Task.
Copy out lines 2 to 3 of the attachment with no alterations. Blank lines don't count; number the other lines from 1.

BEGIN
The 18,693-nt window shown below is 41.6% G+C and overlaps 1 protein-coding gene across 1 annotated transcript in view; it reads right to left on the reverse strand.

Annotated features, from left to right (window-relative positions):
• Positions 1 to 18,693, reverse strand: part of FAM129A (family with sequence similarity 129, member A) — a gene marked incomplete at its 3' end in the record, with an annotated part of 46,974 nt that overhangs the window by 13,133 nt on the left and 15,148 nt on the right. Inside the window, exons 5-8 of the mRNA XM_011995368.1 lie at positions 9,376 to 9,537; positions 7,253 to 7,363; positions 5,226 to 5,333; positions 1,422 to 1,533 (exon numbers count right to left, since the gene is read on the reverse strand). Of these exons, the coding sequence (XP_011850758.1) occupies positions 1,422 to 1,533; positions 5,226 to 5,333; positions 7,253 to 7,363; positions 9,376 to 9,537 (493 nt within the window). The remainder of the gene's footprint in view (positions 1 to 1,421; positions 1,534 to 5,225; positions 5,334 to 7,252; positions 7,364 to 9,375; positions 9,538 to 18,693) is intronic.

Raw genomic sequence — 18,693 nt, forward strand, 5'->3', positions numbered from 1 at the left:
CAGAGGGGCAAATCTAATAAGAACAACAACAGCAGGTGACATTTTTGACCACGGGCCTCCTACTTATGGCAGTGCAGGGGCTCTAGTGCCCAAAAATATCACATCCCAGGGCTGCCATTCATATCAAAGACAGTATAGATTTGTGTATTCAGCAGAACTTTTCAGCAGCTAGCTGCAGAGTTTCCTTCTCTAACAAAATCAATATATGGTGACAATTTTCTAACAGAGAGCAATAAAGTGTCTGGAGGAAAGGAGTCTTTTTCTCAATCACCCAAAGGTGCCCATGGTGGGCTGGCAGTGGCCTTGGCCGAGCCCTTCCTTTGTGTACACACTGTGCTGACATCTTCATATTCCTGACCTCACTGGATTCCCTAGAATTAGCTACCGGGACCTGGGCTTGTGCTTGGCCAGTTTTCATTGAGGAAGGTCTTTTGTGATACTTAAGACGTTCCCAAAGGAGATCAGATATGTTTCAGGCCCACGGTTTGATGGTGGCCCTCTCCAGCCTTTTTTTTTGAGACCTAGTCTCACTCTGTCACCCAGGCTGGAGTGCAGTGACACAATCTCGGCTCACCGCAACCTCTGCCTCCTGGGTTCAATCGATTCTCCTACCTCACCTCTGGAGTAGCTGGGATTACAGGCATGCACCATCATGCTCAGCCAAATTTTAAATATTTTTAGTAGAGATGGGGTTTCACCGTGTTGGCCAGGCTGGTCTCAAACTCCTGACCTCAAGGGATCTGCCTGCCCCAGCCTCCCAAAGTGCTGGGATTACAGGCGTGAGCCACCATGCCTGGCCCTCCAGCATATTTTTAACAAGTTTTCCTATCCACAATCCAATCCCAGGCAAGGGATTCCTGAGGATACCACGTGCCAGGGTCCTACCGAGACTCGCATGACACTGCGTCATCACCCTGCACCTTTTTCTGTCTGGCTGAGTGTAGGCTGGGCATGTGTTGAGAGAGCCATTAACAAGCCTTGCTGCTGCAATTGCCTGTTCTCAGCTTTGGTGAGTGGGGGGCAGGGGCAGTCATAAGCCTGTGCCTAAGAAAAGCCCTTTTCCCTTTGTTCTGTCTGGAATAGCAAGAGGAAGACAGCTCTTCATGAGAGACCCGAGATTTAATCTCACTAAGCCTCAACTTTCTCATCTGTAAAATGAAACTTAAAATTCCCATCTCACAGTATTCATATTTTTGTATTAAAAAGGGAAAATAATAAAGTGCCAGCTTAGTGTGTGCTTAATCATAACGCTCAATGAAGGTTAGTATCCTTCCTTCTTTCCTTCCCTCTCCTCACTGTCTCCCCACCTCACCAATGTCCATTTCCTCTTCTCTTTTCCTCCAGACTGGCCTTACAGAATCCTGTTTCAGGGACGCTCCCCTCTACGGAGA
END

Annotated features, from left to right (window-relative positions):
• Positions 1 to 18,693, reverse strand: part of FAM129A (family with sequence similarity 129, member A) — a gene marked incomplete at its 3' end in the record, with an annotated part of 46,974 nt that overhangs the window by 13,133 nt on the left and 15,148 nt on the right. Inside the window, exons 5-8 of the mRNA XM_011995368.1 lie at positions 9,376 to 9,537; positions 7,253 to 7,363; positions 5,226 to 5,333; positions 1,422 to 1,533 (exon numbers count right to left, since the gene is read on the reverse strand). Of these exons, the coding sequence (XP_011850758.1) occupies positions 1,422 to 1,533; positions 5,226 to 5,333; positions 7,253 to 7,363; positions 9,376 to 9,537 (493 nt within the window). The remainder of the gene's footprint in view (positions 1 to 1,421; positions 1,534 to 5,225; positions 5,334 to 7,252; positions 7,364 to 9,375; positions 9,538 to 18,693) is intronic.